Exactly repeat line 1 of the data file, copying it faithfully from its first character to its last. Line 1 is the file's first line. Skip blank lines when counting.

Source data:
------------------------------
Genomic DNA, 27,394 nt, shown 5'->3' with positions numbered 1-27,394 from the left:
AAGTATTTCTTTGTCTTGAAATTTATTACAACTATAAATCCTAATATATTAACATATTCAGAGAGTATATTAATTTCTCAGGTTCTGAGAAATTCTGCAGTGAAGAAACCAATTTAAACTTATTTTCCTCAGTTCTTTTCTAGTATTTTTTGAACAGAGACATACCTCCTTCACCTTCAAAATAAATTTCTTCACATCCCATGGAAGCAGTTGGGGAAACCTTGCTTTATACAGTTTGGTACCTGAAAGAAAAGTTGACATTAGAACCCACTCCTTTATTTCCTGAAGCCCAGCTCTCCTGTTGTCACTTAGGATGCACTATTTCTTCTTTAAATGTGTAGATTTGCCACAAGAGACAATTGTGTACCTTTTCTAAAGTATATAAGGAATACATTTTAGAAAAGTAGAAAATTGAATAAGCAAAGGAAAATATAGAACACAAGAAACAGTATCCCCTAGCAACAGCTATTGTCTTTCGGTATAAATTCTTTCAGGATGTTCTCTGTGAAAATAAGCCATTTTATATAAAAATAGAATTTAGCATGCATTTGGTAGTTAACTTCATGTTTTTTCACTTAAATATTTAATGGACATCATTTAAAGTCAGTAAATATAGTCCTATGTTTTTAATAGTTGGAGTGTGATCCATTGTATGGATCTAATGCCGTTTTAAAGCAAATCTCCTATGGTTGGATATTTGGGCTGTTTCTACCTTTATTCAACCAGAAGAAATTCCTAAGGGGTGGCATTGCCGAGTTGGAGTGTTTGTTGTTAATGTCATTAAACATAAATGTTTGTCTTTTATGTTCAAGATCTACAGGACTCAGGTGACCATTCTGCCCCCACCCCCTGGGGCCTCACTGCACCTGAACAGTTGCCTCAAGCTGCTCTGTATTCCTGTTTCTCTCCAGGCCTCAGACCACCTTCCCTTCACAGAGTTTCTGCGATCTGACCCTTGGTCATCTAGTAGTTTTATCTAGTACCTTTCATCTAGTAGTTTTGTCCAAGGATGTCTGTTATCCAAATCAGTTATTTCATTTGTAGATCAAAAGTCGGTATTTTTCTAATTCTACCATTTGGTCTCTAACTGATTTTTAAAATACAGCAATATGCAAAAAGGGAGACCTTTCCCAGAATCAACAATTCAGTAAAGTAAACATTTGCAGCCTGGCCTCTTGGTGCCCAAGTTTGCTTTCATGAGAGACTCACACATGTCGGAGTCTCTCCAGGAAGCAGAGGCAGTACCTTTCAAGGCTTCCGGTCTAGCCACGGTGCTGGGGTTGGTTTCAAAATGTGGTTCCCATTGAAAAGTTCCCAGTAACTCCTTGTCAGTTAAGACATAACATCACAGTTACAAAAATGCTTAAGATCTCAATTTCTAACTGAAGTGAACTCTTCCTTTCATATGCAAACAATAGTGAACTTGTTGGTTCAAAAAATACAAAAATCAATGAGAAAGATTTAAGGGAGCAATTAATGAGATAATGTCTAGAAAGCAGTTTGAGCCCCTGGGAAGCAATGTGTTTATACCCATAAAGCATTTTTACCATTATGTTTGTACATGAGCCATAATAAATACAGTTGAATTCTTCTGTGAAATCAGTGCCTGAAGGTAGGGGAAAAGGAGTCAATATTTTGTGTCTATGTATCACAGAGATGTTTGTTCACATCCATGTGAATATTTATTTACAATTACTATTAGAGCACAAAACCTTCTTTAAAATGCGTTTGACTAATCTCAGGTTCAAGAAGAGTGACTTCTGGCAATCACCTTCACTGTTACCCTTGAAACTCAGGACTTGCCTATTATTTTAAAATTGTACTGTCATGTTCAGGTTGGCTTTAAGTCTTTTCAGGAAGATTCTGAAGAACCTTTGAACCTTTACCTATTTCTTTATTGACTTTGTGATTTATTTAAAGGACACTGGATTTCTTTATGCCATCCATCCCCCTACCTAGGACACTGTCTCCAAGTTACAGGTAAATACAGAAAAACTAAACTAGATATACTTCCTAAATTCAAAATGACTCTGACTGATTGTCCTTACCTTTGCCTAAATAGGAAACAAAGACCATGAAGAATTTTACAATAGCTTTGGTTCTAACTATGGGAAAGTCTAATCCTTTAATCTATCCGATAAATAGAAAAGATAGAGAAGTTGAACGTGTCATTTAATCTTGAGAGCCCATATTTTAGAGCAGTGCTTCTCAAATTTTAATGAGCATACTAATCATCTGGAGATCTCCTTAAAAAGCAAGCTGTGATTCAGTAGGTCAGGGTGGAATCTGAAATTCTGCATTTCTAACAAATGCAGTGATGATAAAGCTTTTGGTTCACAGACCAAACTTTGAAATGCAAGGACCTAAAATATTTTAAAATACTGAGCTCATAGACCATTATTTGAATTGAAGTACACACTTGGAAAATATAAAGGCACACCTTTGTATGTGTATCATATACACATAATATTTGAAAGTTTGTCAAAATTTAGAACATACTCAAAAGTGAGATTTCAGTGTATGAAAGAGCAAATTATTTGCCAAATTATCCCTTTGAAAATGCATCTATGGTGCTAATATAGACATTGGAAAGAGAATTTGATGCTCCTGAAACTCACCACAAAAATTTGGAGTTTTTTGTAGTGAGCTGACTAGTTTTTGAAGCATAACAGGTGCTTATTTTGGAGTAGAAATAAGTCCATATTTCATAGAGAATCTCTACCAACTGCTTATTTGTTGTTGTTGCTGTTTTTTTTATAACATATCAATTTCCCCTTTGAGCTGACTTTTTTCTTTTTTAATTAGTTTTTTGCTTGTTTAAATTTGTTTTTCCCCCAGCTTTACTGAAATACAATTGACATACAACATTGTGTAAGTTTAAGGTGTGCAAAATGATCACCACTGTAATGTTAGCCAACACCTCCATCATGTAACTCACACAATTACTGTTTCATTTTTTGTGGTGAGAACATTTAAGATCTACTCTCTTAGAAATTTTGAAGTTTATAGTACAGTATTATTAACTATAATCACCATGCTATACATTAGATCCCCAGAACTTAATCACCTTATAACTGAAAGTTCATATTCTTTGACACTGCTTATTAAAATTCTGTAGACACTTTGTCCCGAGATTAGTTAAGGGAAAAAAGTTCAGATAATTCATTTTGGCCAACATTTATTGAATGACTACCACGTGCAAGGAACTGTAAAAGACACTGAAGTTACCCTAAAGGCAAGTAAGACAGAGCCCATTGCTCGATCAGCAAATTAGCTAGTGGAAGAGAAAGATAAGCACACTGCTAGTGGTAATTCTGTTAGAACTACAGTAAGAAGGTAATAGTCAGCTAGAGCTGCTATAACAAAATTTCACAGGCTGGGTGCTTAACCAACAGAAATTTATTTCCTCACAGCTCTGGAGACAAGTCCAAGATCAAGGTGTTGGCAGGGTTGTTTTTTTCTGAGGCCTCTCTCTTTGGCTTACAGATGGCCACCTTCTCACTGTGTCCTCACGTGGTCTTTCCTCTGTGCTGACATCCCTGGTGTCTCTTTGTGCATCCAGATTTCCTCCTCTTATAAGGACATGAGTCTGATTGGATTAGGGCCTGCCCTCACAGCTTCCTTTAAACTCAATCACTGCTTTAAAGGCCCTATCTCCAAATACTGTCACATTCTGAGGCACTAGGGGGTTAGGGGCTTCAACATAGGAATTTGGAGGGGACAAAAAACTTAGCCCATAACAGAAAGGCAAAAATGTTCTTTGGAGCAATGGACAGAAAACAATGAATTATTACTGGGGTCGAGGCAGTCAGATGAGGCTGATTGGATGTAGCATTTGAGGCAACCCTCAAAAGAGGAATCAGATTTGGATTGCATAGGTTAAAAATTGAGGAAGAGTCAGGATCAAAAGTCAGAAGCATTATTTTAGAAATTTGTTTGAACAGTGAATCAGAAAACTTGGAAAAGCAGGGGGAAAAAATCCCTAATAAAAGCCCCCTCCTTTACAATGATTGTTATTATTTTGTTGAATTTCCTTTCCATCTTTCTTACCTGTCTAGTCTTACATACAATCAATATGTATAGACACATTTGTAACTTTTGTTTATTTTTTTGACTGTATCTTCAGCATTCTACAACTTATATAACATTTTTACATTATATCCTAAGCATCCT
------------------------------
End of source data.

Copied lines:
Genomic DNA, 27,394 nt, shown 5'->3' with positions numbered 1-27,394 from the left: